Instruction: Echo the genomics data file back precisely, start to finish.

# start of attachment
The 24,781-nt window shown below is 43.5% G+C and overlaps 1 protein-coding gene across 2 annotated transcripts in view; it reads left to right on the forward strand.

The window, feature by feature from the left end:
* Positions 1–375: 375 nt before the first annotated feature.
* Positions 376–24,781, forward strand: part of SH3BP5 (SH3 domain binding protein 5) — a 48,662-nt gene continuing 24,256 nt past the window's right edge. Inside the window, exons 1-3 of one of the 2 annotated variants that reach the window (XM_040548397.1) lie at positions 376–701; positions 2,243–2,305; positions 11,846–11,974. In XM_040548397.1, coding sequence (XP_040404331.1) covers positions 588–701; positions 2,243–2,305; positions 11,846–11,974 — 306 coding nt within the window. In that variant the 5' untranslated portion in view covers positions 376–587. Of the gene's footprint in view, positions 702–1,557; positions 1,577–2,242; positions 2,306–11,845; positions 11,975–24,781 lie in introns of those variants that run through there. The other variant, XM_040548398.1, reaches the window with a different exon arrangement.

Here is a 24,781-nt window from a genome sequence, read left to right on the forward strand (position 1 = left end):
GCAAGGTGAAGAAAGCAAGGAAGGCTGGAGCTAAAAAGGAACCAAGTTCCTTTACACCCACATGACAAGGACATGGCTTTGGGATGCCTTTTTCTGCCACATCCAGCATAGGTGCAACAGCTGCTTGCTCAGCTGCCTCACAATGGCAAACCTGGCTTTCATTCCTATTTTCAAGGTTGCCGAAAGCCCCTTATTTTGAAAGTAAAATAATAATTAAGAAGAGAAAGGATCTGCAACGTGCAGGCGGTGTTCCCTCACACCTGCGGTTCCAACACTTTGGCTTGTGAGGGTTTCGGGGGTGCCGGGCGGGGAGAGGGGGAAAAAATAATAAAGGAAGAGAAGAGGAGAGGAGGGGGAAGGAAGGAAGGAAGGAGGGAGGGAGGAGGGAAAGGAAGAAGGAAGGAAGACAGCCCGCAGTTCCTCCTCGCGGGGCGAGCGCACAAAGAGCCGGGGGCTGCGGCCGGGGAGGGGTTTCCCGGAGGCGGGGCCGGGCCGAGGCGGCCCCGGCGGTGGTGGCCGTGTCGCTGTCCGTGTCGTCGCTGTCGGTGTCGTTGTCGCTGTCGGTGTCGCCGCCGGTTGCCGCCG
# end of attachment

The 24,781-nt window shown below is 43.5% G+C and overlaps 1 protein-coding gene across 2 annotated transcripts in view; it reads left to right on the forward strand.

The window, feature by feature from the left end:
* Positions 1–375: 375 nt before the first annotated feature.
* Positions 376–24,781, forward strand: part of SH3BP5 (SH3 domain binding protein 5) — a 48,662-nt gene continuing 24,256 nt past the window's right edge. Inside the window, exons 1-3 of one of the 2 annotated variants that reach the window (XM_040548397.1) lie at positions 376–701; positions 2,243–2,305; positions 11,846–11,974. In XM_040548397.1, coding sequence (XP_040404331.1) covers positions 588–701; positions 2,243–2,305; positions 11,846–11,974 — 306 coding nt within the window. In that variant the 5' untranslated portion in view covers positions 376–587. Of the gene's footprint in view, positions 702–1,557; positions 1,577–2,242; positions 2,306–11,845; positions 11,975–24,781 lie in introns of those variants that run through there. The other variant, XM_040548398.1, reaches the window with a different exon arrangement.

Here is a 24,781-nt window from a genome sequence, read left to right on the forward strand (position 1 = left end):
GCAAGGTGAAGAAAGCAAGGAAGGCTGGAGCTAAAAAGGAACCAAGTTCCTTTACACCCACATGACAAGGACATGGCTTTGGGATGCCTTTTTCTGCCACATCCAGCATAGGTGCAACAGCTGCTTGCTCAGCTGCCTCACAATGGCAAACCTGGCTTTCATTCCTATTTTCAAGGTTGCCGAAAGCCCCTTATTTTGAAAGTAAAATAATAATTAAGAAGAGAAAGGATCTGCAACGTGCAGGCGGTGTTCCCTCACACCTGCGGTTCCAACACTTTGGCTTGTGAGGGTTTCGGGGGTGCCGGGCGGGGAGAGGGGGAAAAAATAATAAAGGAAGAGAAGAGGAGAGGAGGGGGAAGGAAGGAAGGAAGGAGGGAGGGAGGAGGGAAAGGAAGAAGGAAGGAAGACAGCCCGCAGTTCCTCCTCGCGGGGCGAGCGCACAAAGAGCCGGGGGCTGCGGCCGGGGAGGGGTTTCCCGGAGGCGGGGCCGGGCCGAGGCGGCCCCGGCGGTGGTGGCCGTGTCGCTGTCCGTGTCGTCGCTGTCGGTGTCGTTGTCGCTGTCGGTGTCGCCGCCGGTTGCCGCCG